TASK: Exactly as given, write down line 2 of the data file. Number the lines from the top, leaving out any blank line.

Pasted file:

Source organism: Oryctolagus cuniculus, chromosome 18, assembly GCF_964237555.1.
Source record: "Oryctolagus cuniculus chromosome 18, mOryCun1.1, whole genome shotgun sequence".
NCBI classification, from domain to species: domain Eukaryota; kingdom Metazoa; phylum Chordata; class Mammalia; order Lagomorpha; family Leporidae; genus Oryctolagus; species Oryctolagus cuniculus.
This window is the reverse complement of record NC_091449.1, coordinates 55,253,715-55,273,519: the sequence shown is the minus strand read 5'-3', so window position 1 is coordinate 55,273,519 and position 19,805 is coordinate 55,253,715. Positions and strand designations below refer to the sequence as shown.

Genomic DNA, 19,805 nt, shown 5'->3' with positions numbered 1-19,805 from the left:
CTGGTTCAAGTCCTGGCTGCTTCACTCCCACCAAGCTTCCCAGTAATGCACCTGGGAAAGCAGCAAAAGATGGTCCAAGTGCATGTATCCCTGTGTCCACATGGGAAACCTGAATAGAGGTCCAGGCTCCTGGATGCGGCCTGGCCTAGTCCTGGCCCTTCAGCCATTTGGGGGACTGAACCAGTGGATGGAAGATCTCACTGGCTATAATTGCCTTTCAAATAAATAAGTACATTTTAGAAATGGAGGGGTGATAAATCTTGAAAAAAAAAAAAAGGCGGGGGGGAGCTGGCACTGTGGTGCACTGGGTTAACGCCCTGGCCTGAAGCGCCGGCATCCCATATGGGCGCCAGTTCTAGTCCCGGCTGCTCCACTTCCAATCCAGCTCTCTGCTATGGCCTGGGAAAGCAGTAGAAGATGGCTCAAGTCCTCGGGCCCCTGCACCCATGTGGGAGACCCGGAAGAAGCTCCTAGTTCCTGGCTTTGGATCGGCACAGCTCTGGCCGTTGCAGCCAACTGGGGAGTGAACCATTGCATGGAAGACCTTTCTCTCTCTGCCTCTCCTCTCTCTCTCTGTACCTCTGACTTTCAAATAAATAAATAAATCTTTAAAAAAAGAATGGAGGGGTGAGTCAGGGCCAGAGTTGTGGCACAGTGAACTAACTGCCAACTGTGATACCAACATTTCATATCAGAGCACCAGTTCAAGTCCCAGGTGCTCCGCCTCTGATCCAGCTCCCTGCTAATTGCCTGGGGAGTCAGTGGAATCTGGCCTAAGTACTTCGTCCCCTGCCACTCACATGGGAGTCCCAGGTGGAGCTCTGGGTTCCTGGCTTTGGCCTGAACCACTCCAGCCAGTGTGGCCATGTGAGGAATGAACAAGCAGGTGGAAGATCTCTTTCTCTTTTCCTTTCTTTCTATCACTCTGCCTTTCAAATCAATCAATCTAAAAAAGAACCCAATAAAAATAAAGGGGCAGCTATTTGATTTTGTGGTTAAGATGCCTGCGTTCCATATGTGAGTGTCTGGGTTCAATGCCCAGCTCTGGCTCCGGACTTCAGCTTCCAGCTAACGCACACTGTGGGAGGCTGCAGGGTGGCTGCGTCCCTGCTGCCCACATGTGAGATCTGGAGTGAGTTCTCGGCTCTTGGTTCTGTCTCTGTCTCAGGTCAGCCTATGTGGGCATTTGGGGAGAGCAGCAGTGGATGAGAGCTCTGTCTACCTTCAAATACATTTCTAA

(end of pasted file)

Source record: "Oryctolagus cuniculus chromosome 18, mOryCun1.1, whole genome shotgun sequence".